The following is a lightly edited excerpt from The Forgotten Creed: Christianity’s Original Struggle against Bigotry, Slavery, and Sexism by Stephen J. Patterson. Copyright © 2018 by Oxford University Press. All rights reserved.
On a warm, June Sunday in St. Louis I wandered with an old friend through the church where, earlier that morning, my children had been baptized. We came to the baptismal font, around which our family had gathered for the ceremony during the regular Sunday service. It was about four feet high, just low enough for my daughter to reach up and fiddle her fingers in the water and watch the droplets dribble back into its shallow pool. My friend, who had grown up in a secular upper-class home in Tito’s Yugoslavia, had little knowledge of fonts and baptism and the goings-on that morning. So he asked, what does it mean, baptism?
The question gave me pause. When you baptize a baby, it is a kind of naming ceremony, like those found in many societies. When you are baptized, like I was, on the eve of puberty, it is a coming-of-age ceremony, a rite de passage—again, a common practice across cultures. Sometimes, though rarely, an adult is baptized. Then it signals a religious conversion, the culmination of a profound personal transformation. I rambled. “But what do you think it means?” he asked. It was a fair question. I had just seen my own children baptized.
“It means,” I said, “you’re a child of God.”
“So you’re saved?” No. That’s not what I meant. That is what most people assume it means. That is what most people think the Christian religion is all about: salvation. But that is not really it. Earlier that morning the minister had used words from an ancient, nearly forgotten credo once associated with baptism. “You are children of God,” she said. “There is no Jew or Greek, no slave or free, no male and female.” The words were from a letter of Paul the Apostle, who had taken them, in turn, from an ancient baptismal creed he had come to know through the Jesus movement. That is what it’s about—being a child of God. Ethnicity (no Jew or Greek), class (no slave or free), and gender (no male and female) count neither for you nor against you. We are all children of God. He was skeptical. An early Christian creed about race, class, and gender? Unbelievable.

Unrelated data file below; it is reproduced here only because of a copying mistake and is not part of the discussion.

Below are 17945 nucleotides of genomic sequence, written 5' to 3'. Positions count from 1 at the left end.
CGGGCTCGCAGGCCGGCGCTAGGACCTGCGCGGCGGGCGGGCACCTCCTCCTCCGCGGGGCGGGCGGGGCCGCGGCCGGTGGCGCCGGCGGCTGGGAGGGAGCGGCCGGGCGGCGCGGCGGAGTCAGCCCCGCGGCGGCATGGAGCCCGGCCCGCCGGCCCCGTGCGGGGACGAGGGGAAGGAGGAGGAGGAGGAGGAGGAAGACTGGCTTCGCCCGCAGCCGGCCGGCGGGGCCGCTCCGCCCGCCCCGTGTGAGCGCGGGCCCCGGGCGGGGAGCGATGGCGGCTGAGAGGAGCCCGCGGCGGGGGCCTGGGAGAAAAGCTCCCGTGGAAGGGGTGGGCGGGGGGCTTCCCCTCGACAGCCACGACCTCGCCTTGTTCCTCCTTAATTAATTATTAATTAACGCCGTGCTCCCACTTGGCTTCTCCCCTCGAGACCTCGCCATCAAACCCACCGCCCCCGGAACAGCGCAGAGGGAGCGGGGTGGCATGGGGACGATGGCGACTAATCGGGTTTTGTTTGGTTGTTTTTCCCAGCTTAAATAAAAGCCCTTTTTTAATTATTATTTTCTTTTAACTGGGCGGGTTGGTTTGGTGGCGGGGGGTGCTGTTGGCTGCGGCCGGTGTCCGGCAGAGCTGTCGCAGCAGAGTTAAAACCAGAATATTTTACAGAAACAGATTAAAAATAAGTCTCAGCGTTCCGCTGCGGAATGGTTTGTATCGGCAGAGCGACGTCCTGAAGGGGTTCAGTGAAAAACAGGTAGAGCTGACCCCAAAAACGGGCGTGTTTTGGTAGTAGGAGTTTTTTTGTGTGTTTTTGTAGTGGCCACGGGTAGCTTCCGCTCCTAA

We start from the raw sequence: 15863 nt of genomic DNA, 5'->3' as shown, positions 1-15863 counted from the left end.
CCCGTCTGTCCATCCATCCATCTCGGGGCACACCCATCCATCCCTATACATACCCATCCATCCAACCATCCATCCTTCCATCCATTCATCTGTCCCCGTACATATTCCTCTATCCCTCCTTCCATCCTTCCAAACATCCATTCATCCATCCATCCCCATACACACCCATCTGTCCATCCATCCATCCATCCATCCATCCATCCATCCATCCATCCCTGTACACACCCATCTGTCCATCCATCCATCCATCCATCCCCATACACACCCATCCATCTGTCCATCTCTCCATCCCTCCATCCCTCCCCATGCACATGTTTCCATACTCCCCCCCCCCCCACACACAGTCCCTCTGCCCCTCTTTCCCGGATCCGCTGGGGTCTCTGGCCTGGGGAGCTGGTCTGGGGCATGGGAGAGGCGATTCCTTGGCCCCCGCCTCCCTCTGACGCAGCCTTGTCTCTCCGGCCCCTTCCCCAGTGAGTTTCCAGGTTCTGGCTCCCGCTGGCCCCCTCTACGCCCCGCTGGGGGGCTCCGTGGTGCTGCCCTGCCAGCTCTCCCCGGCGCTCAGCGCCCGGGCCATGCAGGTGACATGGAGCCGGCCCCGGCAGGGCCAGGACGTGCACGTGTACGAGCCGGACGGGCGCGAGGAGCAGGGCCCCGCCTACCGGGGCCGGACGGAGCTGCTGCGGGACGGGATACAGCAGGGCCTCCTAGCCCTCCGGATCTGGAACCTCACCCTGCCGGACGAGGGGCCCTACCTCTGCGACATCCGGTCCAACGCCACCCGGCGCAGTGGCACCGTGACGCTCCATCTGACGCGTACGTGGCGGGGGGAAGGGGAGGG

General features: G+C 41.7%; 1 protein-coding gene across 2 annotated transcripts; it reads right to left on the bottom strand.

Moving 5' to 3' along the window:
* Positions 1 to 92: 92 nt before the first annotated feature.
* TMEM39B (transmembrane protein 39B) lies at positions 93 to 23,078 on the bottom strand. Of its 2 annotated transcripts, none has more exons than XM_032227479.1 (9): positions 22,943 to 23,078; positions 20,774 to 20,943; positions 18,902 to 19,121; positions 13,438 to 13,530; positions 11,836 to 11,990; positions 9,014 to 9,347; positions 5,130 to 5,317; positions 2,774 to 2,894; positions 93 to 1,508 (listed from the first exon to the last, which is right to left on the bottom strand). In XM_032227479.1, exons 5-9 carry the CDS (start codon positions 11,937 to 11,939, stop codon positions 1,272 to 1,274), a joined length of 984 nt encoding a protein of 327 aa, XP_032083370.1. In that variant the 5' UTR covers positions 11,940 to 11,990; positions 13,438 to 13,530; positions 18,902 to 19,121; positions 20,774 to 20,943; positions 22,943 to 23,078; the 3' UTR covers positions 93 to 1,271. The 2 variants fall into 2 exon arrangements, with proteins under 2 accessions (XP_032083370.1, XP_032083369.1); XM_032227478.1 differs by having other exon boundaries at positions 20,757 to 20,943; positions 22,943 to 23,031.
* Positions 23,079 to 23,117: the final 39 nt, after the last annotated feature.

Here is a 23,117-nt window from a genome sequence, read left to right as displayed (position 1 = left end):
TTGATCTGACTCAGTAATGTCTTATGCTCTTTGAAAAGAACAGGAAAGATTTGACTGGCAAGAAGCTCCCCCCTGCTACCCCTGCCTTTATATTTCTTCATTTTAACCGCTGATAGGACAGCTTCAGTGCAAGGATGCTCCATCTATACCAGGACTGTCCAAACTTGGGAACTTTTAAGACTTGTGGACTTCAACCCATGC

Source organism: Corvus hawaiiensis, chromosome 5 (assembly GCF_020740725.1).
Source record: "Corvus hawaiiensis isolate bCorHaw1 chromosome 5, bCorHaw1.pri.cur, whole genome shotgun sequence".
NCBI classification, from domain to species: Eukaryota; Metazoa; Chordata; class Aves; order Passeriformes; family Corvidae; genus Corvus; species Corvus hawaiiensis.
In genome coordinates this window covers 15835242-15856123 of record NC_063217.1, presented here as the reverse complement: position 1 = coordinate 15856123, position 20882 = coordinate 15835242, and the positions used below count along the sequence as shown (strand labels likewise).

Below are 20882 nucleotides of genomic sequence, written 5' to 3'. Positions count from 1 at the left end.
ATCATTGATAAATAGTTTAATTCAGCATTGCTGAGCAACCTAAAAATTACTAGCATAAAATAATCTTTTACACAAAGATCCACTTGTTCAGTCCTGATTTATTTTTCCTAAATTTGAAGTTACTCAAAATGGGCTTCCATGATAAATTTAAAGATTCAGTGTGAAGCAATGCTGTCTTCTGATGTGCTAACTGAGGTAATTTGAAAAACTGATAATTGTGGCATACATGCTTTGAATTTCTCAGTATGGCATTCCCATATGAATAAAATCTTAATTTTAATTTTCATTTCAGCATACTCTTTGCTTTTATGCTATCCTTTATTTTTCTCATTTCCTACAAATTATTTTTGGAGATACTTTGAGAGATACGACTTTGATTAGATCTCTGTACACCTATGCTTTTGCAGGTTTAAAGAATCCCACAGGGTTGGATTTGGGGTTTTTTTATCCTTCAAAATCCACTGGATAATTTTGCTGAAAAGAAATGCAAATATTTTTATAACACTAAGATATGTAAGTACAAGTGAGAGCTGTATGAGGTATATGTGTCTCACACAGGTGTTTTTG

Why not be skeptical? What has Christianity ever had to say about race, class, and gender? I suspect that most people would think nothing good. Sunday morning is still the most segregated hour in American life. From the time African slaves first began to convert to the religion of their masters, whites prohibited blacks from worshipping with them—still true in most American churches until after the civil rights era.
Then, in the 1960s, white churches began to “open their doors” to African Americans and—surprise—most blacks said “thanks, but no thanks.” This wasn’t major league baseball, after all. Most African Americans preferred to worship in the churches their ancestors had built of necessity—theirs, now, by choice—rather than join churches that had shunned them for more than a century. The story of race and religion in America is pocked with indignities large and small. So, while police departments, public schools, restaurants, the United States military, and baseball have all become racially integrated, America’s churches have not. It may be that the church is the last truly segregated public space in America.